Once Hugo was able to feed by bottle we were discharged from NICU and went to live in an apartment near the hospital. Before being released, we were told that Hugo was at risk of going blue and shown how to attempt to resuscitate him if necessary. This didn’t make for the most relaxing few months as we waited for him to reach the weight necessary for him to have his heart surgery. It was a difficult and nerve-wracking time in which we desperately tried to get him to drink his milk and grow and hoped that his little heart would keep pumping. When we look back at photos of that time, we realise how grey his skin was. I’m not totally sure how we got through that period but we had family and dear friends visit and that helped a great deal. I started to become more bonded with Hugo during that time but I still remember it as a time of extreme anxiety, not a time of joy.
After what seemed like an extremely long time, we were told that Hugo was ready to be re-admitted to have his surgery. By this time, he looked very grey and sickly. We placed him in the hands of his surgeon, Dr Redmond Burke; an absolute rock star of a man. Another surgeon that I will love forever. Before the surgery, they sat us down and explained all the risks. They told us that they would be stopping Hugo’s heart, removing it, putting Hugo on by-pass, repairing the heart, returning it….And then starting it again. I mean, WHAT?? I’m not sure how I got through that time in the waiting room. To this day, I don’t even know how long we were there. Four hours? Five? Twelve? All I know is that Dr B came out and told us that he had fixed Hugo’s walnut sized heart. That’s all I needed to know. I didn’t need the details and I certainly didn’t want to look at the HD photos. Another thing I have learnt – surgeons are very keen to show you their handiwork, and put it on youtube. Understandable I suppose. This man saves tiny lives on a daily basis.
A while before the surgery, I discovered that the gold medallist Olympic snowboarder, Shaun White, has the same heart defect as Hugo. In my terrified mind, and strange as this might sound, this was a great comfort to me as we waited in that waiting room. Shaun White is the ultimate athlete. If he could thrive, so could Hugo. I clung onto that thought. Coincidentally (or was it?), we had spent some time with Shaun and his family in Cayman a few years before, and his Mum had told me some of his story and about the surgeries he’d had as a baby. He’d had a very difficult start too. It was one of those things that stuck in my head and, after Hugo was born, I remembered what she’d said and I googled Shaun White’s heart defect. Lo and behold it was Tetrology of Fallot. Life works in strange ways at times. More recently, Jimmy Kimmel’s baby boy, Billy, was also born with ToF, and you may have heard his moving monologue about his own family’s experience.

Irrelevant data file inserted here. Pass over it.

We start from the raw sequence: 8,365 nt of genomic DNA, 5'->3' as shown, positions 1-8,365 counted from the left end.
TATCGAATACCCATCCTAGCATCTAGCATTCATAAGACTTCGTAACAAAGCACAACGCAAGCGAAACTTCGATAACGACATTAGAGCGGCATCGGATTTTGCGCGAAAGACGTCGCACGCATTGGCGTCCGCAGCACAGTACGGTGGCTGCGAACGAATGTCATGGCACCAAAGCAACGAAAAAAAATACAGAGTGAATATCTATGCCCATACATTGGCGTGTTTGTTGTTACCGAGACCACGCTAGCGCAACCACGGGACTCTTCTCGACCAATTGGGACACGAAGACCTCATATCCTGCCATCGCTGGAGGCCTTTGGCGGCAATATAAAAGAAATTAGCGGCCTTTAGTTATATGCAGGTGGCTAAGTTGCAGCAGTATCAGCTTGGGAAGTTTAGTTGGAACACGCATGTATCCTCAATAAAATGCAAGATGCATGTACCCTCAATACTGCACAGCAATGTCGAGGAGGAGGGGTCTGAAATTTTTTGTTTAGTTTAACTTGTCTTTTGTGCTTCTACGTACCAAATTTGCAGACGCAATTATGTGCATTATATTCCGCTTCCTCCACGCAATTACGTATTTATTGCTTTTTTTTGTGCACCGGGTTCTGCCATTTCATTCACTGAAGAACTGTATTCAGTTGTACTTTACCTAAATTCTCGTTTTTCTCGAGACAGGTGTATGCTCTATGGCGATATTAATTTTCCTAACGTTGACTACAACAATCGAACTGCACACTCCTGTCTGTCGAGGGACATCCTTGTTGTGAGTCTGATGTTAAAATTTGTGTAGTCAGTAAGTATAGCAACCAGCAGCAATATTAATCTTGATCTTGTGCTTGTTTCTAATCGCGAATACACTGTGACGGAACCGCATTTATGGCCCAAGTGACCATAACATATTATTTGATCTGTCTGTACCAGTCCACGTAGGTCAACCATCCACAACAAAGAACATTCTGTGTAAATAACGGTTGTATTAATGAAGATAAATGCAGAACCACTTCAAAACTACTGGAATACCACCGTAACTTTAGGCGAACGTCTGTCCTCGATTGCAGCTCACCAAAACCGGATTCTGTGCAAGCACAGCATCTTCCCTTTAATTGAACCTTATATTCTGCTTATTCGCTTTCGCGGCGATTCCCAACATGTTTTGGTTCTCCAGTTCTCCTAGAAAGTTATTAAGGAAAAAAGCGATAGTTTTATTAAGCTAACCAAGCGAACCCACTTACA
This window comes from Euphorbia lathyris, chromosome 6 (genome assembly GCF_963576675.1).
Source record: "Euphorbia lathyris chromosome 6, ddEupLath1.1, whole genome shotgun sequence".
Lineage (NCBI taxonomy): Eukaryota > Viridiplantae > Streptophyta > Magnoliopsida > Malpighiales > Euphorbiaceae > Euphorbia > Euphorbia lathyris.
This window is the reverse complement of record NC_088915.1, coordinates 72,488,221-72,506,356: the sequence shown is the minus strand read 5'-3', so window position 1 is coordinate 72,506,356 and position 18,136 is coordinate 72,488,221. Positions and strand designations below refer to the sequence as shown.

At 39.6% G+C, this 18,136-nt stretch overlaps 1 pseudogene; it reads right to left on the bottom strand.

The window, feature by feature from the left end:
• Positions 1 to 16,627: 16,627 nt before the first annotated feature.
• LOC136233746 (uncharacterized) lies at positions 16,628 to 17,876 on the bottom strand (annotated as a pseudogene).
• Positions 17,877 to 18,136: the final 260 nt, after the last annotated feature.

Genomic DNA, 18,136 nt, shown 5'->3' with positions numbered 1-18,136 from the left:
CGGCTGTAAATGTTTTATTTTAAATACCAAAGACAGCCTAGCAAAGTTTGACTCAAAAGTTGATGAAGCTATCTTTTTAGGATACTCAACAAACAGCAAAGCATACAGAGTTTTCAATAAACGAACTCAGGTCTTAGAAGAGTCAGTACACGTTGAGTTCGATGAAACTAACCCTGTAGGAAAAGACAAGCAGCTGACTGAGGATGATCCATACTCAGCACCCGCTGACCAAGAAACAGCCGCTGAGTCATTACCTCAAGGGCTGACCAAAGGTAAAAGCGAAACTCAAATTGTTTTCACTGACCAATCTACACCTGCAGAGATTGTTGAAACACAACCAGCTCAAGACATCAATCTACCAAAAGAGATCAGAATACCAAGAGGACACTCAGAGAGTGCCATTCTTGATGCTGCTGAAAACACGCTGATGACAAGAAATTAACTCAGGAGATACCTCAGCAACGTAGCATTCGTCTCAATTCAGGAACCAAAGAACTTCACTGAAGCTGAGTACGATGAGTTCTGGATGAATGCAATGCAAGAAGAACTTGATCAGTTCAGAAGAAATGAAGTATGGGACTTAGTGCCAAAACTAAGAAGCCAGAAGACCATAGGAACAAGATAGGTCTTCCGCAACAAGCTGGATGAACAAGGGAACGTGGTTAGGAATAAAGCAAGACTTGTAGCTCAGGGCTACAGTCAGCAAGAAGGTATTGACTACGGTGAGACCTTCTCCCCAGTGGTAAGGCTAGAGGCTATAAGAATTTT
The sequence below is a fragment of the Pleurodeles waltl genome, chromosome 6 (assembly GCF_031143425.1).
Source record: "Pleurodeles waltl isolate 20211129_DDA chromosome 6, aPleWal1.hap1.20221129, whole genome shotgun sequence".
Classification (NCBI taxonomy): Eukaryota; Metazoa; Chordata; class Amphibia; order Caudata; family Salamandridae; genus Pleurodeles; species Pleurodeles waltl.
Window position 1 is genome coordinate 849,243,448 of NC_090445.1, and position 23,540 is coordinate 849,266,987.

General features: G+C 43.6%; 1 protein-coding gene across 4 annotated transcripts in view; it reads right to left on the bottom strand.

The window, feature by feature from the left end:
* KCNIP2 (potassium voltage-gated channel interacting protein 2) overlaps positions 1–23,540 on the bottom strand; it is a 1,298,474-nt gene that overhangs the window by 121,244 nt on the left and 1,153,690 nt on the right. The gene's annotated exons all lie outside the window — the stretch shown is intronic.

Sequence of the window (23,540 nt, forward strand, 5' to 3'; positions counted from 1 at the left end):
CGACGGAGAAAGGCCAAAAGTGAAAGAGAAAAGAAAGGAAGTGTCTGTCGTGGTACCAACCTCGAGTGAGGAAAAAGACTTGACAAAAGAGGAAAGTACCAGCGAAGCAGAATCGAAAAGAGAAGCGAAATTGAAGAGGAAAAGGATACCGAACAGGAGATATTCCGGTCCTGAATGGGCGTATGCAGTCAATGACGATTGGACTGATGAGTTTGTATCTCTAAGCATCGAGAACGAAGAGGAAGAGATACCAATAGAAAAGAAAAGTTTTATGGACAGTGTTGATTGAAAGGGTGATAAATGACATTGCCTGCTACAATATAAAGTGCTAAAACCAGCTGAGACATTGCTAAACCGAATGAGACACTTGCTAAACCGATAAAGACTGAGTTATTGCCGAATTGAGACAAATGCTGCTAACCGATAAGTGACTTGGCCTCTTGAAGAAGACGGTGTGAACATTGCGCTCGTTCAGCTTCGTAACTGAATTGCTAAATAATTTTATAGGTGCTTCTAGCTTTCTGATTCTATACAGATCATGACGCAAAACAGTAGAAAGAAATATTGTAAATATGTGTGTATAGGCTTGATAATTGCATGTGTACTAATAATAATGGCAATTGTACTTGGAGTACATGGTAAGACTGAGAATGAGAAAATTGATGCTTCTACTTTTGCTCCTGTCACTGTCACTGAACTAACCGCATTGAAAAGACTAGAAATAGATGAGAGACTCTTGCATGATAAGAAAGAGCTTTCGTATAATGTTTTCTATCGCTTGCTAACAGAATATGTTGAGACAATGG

The days immediately after the surgery were ropey. We were in the pediatric cardiac unit and this time Hugo had his own room. Again he was covered in wires and monitors but this time he also had a gnarly six inch incision in his teeny tiny chest. The first time I walked in to see him I literally couldn’t cope and had to leave the room. But after the first few days that were touch and go, he recovered amazingly quickly. The doctors and, especially, the nurses were truly incredible superhumans. We owe them everything.
We flew back to Cayman a couple of weeks later. It was a very, very emotional and wonderful day. We had been away for three months, but it felt so much longer. We were home for the first time all together as a family and we could finally start to build a life together.
Hugo is six now. He’s an incredibly happy and energetic little boy. He radiates an infectious joy that is hard to describe. He’s in Grade One at school. He loves scootering and football and swimming. We feel lucky to have him every single day; even when he leaves his clothes trailed all over the house and uses the living room as a giant carpark for all his toy cars. He will need to have further surgery when he’s older but he’s doing really well. We have a great relationship now but I won’t pretend it’s been easy. I have continued to struggle with guilt. It took me a long time to get over the feeling of loss I had surrounding the three months after he was born. Movies tell me this should have been a blissful time of bonding and getting to know my baby. That is a time that I will never experience. Of course I realise that in reality this is often not the golden time of bliss and joy that I imagine in my mind, but I will never really know how things could have been. Hugo’s birthday always brings mixed feelings with it. I focus on celebrating with him and making him feel really special but, in the pit of my stomach, I think I will always feel that anxiety and think back to that day.
We know we are very lucky to have Hugo. Many babies with CHD don’t make it. We know families in our community here in Cayman who have lost precious children to CHD. It is heartbreaking and supremely unfair. We were also incredibly lucky to have the best medical care. Not all babies are given the chance that Hugo was given.
The process of writing this piece has been cathartic and therapeutic for me. It’s hard to publish something so personal, but this chapter in our lives will forever be a part of our story and so in my personal blog, it would be wrong not to include and acknowledge how this has shaped our family and fed into my passion for health and wellness.
If you have been through something similar and you would like to share your story please email me on firstname.lastname@example.org.